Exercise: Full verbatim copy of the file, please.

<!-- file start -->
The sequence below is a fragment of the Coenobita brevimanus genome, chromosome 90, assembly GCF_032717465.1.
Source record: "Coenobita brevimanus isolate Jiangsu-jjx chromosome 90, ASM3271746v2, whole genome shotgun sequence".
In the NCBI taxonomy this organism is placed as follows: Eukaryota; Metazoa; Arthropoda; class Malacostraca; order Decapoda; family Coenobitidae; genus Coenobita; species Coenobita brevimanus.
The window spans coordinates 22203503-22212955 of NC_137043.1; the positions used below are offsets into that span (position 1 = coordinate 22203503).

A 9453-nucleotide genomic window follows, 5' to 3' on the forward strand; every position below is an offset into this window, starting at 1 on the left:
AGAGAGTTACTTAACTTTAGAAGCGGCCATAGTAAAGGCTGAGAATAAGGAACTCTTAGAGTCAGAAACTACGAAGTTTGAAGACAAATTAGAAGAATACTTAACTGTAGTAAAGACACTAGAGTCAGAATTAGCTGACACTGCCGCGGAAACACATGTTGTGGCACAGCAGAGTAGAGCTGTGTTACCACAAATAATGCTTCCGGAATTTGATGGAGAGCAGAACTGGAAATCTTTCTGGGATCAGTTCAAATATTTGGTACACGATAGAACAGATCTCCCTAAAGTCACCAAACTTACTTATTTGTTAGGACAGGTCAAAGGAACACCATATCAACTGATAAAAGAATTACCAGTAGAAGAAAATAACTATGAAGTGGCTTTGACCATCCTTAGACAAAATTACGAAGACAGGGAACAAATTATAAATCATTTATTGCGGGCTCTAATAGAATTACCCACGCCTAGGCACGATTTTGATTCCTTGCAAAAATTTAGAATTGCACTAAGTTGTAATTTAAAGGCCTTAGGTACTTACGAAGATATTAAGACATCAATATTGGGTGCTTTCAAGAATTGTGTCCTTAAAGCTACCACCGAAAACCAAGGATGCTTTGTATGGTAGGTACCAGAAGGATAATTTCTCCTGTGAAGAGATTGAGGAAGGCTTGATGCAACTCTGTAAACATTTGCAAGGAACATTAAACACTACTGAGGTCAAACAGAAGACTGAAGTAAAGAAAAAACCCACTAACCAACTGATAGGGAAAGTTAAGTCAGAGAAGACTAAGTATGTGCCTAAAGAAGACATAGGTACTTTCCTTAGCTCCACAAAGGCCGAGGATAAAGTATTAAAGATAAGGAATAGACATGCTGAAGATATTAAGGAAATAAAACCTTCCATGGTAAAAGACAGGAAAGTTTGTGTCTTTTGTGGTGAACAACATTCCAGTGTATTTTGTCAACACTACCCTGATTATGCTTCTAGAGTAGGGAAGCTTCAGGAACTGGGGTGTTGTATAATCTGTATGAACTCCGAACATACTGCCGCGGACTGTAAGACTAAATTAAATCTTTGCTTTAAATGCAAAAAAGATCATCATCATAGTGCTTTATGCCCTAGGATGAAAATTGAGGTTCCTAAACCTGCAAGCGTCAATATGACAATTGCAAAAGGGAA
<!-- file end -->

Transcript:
The sequence below is a fragment of the Coenobita brevimanus genome, chromosome 90, assembly GCF_032717465.1.
Source record: "Coenobita brevimanus isolate Jiangsu-jjx chromosome 90, ASM3271746v2, whole genome shotgun sequence".
In the NCBI taxonomy this organism is placed as follows: Eukaryota; Metazoa; Arthropoda; class Malacostraca; order Decapoda; family Coenobitidae; genus Coenobita; species Coenobita brevimanus.
The window spans coordinates 22203503-22212955 of NC_137043.1; the positions used below are offsets into that span (position 1 = coordinate 22203503).

A 9453-nucleotide genomic window follows, 5' to 3' on the forward strand; every position below is an offset into this window, starting at 1 on the left:
AGAGAGTTACTTAACTTTAGAAGCGGCCATAGTAAAGGCTGAGAATAAGGAACTCTTAGAGTCAGAAACTACGAAGTTTGAAGACAAATTAGAAGAATACTTAACTGTAGTAAAGACACTAGAGTCAGAATTAGCTGACACTGCCGCGGAAACACATGTTGTGGCACAGCAGAGTAGAGCTGTGTTACCACAAATAATGCTTCCGGAATTTGATGGAGAGCAGAACTGGAAATCTTTCTGGGATCAGTTCAAATATTTGGTACACGATAGAACAGATCTCCCTAAAGTCACCAAACTTACTTATTTGTTAGGACAGGTCAAAGGAACACCATATCAACTGATAAAAGAATTACCAGTAGAAGAAAATAACTATGAAGTGGCTTTGACCATCCTTAGACAAAATTACGAAGACAGGGAACAAATTATAAATCATTTATTGCGGGCTCTAATAGAATTACCCACGCCTAGGCACGATTTTGATTCCTTGCAAAAATTTAGAATTGCACTAAGTTGTAATTTAAAGGCCTTAGGTACTTACGAAGATATTAAGACATCAATATTGGGTGCTTTCAAGAATTGTGTCCTTAAAGCTACCACCGAAAACCAAGGATGCTTTGTATGGTAGGTACCAGAAGGATAATTTCTCCTGTGAAGAGATTGAGGAAGGCTTGATGCAACTCTGTAAACATTTGCAAGGAACATTAAACACTACTGAGGTCAAACAGAAGACTGAAGTAAAGAAAAAACCCACTAACCAACTGATAGGGAAAGTTAAGTCAGAGAAGACTAAGTATGTGCCTAAAGAAGACATAGGTACTTTCCTTAGCTCCACAAAGGCCGAGGATAAAGTATTAAAGATAAGGAATAGACATGCTGAAGATATTAAGGAAATAAAACCTTCCATGGTAAAAGACAGGAAAGTTTGTGTCTTTTGTGGTGAACAACATTCCAGTGTATTTTGTCAACACTACCCTGATTATGCTTCTAGAGTAGGGAAGCTTCAGGAACTGGGGTGTTGTATAATCTGTATGAACTCCGAACATACTGCCGCGGACTGTAAGACTAAATTAAATCTTTGCTTTAAATGCAAAAAAGATCATCATCATAGTGCTTTATGCCCTAGGATGAAAATTGAGGTTCCTAAACCTGCAAGCGTCAATATGACAATTGCAAAAGGGAA